5 Sorry Sorries to Avoid as a Leader

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Don’t you hate it when you blow it as a leader?

I’m not talking about getting someone’s name wrong. I’m talking about the “How could I have been so stupid, that was the dumbest, most insensitive thing I’ve ever done as a leader!?” kind of blowing it.

When you’ve been there as a leader, you know your next step usually comes down to one thing leaders often have a hard time doing.

The apology.

One reason leaders sometimes struggle with the apology is that many fall into one of these five apology blunders. If you need to issue an apology, avoid these sorry “sorries”.

1.   The “I’m Sorry to Everyone” Apology

An apology should be limited to the person or people directly offended by the offense.

If you wronged a member of your board, you don’t have to apologize to the entire congregation.

2.   The “I’m Sorry for Everything” Apology

A friend of mine was asked by his church to issue a public apology for a series of leadership mis-steps, most of which were well beyond his responsibility.

Own your stuff, but don’t own everyone else’s stuff.

3.   The “I’m Sorry If…” Apology

Some celebrities and politicians have become masters of this one.

It usually goes like this: “I’m sorry if my drunken behavior caused you any offence…”

We hear the word “sorry”, so we think that was an apology. But it really wasn’t.

Let your “sorry” be “sorry”. Take out the “if”.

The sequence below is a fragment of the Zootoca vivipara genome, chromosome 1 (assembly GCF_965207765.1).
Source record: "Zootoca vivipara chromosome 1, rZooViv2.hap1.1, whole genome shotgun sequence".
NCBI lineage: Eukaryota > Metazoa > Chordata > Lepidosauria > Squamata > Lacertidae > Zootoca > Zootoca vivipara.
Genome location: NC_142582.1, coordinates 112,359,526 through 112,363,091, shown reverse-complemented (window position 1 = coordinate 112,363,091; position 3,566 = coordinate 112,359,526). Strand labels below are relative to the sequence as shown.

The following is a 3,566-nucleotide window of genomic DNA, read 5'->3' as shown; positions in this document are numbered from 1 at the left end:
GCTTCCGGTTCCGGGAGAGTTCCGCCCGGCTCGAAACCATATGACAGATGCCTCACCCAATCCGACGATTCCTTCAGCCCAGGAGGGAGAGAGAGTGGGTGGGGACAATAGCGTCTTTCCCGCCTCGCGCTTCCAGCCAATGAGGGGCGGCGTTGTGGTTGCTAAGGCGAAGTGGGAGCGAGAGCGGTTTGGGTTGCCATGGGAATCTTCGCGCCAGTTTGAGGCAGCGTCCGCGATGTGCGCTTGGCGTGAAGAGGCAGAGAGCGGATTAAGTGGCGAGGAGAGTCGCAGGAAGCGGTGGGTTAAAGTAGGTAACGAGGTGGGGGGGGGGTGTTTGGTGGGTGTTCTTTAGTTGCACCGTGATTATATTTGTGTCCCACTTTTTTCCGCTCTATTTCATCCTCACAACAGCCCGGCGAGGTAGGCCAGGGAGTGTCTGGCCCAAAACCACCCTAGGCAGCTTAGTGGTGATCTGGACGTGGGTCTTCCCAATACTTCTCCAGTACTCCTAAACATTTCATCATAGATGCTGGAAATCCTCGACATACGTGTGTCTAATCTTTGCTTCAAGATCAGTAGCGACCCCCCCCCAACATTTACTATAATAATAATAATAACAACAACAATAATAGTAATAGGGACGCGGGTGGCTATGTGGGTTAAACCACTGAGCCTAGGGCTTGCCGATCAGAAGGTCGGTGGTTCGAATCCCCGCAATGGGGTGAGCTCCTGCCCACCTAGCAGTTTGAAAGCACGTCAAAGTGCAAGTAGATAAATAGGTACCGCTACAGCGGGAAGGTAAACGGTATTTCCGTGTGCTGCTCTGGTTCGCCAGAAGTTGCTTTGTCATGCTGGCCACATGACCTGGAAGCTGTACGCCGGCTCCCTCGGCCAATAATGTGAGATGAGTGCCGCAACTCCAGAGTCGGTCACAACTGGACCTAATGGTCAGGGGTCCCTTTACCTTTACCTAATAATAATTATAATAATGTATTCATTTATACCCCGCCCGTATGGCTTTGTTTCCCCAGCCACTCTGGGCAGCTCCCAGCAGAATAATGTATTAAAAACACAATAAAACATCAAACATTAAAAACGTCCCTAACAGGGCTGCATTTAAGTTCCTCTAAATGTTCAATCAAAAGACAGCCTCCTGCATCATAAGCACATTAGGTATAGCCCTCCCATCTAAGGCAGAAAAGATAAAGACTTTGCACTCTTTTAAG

4.   The “I’m Sorry, But” Apology

Ever heard one like this?

“I’m sorry for being so rude, but I was really tired.”

Again, it sort of sounds like an apology, because it contains the word “sorry”. However, as soon as you insert the word “but”, it really isn’t an apology anymore.

5.   The “I’m Sorry…Eventually” Apology

The expression “justice delayed is justice denied” has a cousin; “An apology delayed is an apology denied.”

Don’t make the mistake of waiting too long to issue your apology. Own up as soon as reasonably possible.

Let’s face it. If you’re in leadership for any length of time, you will blow it at some point. And you will need to issue an apology.

But by avoiding these sorry “sorries” you can make your road back to credibility much smoother.

What have you learned about saying “sorry” in your leadership?



the author

Scott Cochrane

Lifelong learner, practitioner and coach of leadership, across more than 50 countries. Follower of Jesus, husband of Nora, grateful parent and grandparent.

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